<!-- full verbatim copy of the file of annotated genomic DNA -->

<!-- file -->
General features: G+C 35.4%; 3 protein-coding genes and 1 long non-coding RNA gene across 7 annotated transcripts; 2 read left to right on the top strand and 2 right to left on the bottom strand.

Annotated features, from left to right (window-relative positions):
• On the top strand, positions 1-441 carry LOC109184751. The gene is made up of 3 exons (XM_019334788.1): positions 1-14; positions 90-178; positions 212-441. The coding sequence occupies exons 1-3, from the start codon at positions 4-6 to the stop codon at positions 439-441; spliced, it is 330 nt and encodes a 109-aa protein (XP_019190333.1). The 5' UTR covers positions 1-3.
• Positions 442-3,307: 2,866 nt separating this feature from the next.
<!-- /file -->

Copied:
General features: G+C 35.4%; 3 protein-coding genes and 1 long non-coding RNA gene across 7 annotated transcripts; 2 read left to right on the top strand and 2 right to left on the bottom strand.

Annotated features, from left to right (window-relative positions):
• On the top strand, positions 1-441 carry LOC109184751. The gene is made up of 3 exons (XM_019334788.1): positions 1-14; positions 90-178; positions 212-441. The coding sequence occupies exons 1-3, from the start codon at positions 4-6 to the stop codon at positions 439-441; spliced, it is 330 nt and encodes a 109-aa protein (XP_019190333.1). The 5' UTR covers positions 1-3.
• Positions 442-3,307: 2,866 nt separating this feature from the next.